CONFERENCE-ARTICLE 9 Reads 0 Citations <span>The Mediterranean moisture supply in the genesis of climatological and extreme monthly continental precipitation</... Danica Ciric, Raquel Nieto, Lucia Losada, Anita Drumond, Lui... Published: 06 November 2017
First International Electronic Conference on the Hydrological Cycle, doi: 10.3390/CHyCle-2017-04847
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The moisture transport from its sources to the continents is one of the most relevant topics in the hydrology, and its role in extremes events is crucial to understand several processes in the Earth, as intense precipitations and/or flooding. Using the global precipitation (P) dataset from the Multi-Source Weighted-Ensemble Precipitation (MSWEP) from 1980 to 2015 with a 3-hourly temporal and 0.25° spatial resolution, a monthly precipitation climatology were done over the area of the Mediterranean Sea, checking grid by grid which year exhibits the maximum precipitation. As is well known, the Mediterranean Basin is a clear source of moisture for the surrounding areas. To link this source of moisture with the precipitation, in this work we have made use of the Lagrangian dispersion model FLEXPART to track, in its forward mode, those particles that monthly leave the Mediterranean Basin and we have calculated the loss of moisture (E-P<0) modelled by FLEXPART (P-FLEX) over the continental region. The aim of this study is to calculate the monthly climatological percentage of the Mediterranean contribution grid by grid, and the changes of this contribution for extreme monthly precipitation checking the importance of this sea source of moisture during the maximum peak of precipitation.

CONFERENCE-ARTICLE 10 Reads 0 Citations <strong>Drought and </strong><strong>wet episodes in Amazonia: the role of atmospheric moisture transport</strong> Rogert Sorí, José Marengo, Raquel Nieto, Anita Drumond, Luis... Published: 06 November 2017
First International Electronic Conference on the Hydrological Cycle, doi: 10.3390/CHyCle-2017-04846
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The Amazon River basin (ARB) in Sud-America contains the world largest rainforest and biodiversity and plays an important role in the regional and global hydrological cycle. It consist of several sub-basins as the Negro River basin (NRB) in the north and the Madeira River basin (MRB) to the south, both considered of utmost importance in the Amazonia for the Amazon River. The precipitation annual cycle in both basins experiences an opposite annual cycle and as a consequence their contributions to the Amazon River are lagged in time. Here we utilized the Standardized Precipitation Index (SPEI) to identify drought and wet conditions in the NRB and MRB along the period 1980-2016. This index has the advantages over other index because considers the effect of the Atmospheric Evaporation Demand (AED) on drought severity. Besides, the Lagrangian dispersion model FLEXPART v9.0 was used to track backward in time air masses residing over the basins and to calculate along the trajectories the budget of (E-P). This permitted to identify those regions from where air masses gain humidity (E-P>0) before arriving at the basins, what we consider as moisture sources. FLEXPART has been successfully utilized for the same goal in several studies. This allowed investigating the hydrological budget of (E-P) over the NRB and MRB as well as their role as sources of moisture for surrounded continental regions. This study examines the variability of moisture uptake by the basins from these sources during drought and wet episodes in the basins. We consider this a new approach to be a useful method for understanding the causes and variability of drought and wet events in other regions worldwide.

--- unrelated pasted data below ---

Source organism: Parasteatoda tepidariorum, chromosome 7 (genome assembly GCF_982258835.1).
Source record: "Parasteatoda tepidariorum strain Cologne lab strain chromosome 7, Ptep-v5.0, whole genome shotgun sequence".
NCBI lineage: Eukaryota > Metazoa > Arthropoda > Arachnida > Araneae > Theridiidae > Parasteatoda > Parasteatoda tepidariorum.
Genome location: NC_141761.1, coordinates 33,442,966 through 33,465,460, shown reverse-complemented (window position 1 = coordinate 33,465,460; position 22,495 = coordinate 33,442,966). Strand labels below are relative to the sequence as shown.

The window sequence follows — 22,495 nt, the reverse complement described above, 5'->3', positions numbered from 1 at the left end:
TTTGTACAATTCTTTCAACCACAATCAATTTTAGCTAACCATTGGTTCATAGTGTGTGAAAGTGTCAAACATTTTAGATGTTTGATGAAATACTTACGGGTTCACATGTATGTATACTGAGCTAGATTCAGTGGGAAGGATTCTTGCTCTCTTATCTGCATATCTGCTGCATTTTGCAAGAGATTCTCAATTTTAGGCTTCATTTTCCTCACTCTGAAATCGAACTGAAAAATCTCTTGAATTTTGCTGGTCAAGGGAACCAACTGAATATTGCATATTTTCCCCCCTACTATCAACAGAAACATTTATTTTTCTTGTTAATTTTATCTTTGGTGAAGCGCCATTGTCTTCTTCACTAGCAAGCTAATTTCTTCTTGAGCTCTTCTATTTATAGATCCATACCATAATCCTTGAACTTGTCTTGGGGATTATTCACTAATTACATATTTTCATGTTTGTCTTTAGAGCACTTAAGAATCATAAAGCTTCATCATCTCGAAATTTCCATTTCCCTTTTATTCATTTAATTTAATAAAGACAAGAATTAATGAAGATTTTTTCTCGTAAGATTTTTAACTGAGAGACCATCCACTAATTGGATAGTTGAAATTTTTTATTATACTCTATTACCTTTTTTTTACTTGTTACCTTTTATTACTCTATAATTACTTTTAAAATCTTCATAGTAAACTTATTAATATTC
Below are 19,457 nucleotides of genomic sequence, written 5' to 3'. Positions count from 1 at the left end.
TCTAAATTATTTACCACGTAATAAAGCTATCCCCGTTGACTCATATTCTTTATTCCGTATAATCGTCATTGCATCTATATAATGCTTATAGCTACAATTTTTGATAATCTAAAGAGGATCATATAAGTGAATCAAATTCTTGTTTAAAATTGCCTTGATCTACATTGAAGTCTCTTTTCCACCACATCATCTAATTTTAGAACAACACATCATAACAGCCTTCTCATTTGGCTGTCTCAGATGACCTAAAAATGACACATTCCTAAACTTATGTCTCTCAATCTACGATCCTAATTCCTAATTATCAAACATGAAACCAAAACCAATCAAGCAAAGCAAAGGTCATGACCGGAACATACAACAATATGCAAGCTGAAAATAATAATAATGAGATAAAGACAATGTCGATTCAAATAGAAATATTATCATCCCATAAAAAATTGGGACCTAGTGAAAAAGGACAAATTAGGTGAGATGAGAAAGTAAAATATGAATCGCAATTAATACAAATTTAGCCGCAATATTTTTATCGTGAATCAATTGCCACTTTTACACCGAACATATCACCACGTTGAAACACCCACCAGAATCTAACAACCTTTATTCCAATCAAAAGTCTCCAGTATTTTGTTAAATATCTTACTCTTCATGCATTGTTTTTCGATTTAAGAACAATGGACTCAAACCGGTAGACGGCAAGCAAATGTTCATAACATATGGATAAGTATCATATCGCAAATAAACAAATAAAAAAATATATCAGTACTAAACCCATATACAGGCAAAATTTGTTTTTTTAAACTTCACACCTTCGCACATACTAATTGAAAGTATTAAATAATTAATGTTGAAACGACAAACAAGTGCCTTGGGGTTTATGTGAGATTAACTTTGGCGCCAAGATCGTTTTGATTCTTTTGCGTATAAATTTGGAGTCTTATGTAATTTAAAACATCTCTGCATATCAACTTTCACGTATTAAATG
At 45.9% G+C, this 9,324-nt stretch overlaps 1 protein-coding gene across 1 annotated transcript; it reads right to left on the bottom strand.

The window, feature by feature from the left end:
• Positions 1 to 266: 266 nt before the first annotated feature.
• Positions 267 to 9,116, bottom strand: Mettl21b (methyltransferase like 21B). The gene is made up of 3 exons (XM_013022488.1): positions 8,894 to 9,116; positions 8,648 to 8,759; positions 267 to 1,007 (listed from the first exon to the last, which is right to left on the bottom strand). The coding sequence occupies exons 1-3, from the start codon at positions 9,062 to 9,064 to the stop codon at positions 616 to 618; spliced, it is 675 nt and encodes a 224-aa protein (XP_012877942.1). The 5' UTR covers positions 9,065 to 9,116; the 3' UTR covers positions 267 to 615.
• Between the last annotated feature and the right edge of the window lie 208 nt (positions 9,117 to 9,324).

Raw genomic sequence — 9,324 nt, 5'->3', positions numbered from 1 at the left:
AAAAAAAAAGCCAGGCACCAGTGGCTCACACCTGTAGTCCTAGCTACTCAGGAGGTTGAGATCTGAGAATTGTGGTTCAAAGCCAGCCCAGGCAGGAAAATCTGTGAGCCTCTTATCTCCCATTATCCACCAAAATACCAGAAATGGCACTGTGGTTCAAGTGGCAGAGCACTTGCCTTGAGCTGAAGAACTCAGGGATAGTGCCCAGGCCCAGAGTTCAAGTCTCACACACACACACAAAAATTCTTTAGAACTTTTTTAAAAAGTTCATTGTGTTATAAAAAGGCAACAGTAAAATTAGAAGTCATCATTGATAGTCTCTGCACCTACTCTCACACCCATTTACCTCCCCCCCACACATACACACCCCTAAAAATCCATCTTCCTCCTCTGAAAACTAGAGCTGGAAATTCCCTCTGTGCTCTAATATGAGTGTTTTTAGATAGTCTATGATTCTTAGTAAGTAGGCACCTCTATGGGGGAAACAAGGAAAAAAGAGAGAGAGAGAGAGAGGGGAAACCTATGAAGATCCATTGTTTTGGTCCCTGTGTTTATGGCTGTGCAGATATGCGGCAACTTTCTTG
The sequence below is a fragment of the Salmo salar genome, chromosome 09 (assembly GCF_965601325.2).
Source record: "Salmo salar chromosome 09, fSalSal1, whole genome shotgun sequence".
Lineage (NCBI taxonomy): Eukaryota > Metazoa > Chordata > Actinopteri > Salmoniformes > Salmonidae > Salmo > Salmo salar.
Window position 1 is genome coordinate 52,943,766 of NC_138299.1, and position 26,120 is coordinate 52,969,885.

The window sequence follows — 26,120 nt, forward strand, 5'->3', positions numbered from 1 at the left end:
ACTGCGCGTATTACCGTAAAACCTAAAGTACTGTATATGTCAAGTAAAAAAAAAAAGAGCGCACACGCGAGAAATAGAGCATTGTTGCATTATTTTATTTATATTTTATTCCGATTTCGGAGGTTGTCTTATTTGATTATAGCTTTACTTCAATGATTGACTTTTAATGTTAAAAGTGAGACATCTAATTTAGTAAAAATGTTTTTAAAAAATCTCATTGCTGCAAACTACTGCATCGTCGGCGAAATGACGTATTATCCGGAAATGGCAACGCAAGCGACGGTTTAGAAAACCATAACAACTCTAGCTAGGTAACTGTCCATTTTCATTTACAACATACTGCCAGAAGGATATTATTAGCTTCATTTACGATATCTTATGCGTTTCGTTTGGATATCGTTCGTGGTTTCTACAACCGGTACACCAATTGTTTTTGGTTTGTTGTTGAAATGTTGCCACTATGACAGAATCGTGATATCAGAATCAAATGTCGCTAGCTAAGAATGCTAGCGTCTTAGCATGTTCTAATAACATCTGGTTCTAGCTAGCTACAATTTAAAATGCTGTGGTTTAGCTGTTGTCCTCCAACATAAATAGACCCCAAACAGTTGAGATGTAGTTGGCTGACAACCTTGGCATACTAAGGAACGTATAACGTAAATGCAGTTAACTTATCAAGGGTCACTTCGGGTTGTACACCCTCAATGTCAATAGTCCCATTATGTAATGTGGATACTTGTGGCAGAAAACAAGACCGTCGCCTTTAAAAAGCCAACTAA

CONFERENCE-ARTICLE 10 Reads 0 Citations <strong>A lagrangian analysis of the moisture transport during the 2003 drought episode over the Mediterranean region </... Milica Stojanovic, Anita Drumond, Raquel Nieto, Luis Gimeno Published: 05 November 2017
First International Electronic Conference on the Hydrological Cycle, doi: 10.3390/CHyCle-2017-04831
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In the last decades many studies have pointed out an increasing number of natural hazards associated with extremes in precipitation and drought conditions. Generally, dry and hot conditions across the Europe impact on the Mediterranean region. The Mediterranean is located at the border between the tropical climate zone and the mid latitude climate belt. Due to its large extension and diverse topography, it shows large climatic differences that make its climate scientifically interesting.  

The aim of this study is to analyze the moisture transport during the 2003 drought episode observed over the surroundings of the Mediterranean. The region was defined according to the 5th Intergovernmental Panel on Climate Change (IPCC) Assessment Report. The episode was identified using Standardized Precipitation Evapotranspiration Index (SPEI), calculated using monthly CRU (TS3.24.01) precipitation and potential evapotranspiration (PET). One of the crucial advantages of the SPEI over the other widely used drought indexes is its multi-scalar characteristics, which enable identification of different drought types. Therefore, the monthly SPEI-1, SPEI-3, SPEI-6, SPEI-12 and SPEI-24 indexes were used to identify the episodes on different time scales. This episode was the most severe during the period 1980-2015 according to the SPEI-1 analysis. Analyses of precipitation, potential evapotranspiration, omega at 500hPa, and vertically integrated moisture flux have been conducted to characterize the anomalous patterns over the region during the event. A Lagrangian approach was then applied in order to investigate possible changes in the moisture transport from and toward the Mediterranean region during the episode. This approach is based on the FLEXPART model integrated with the ERA-Interim data set.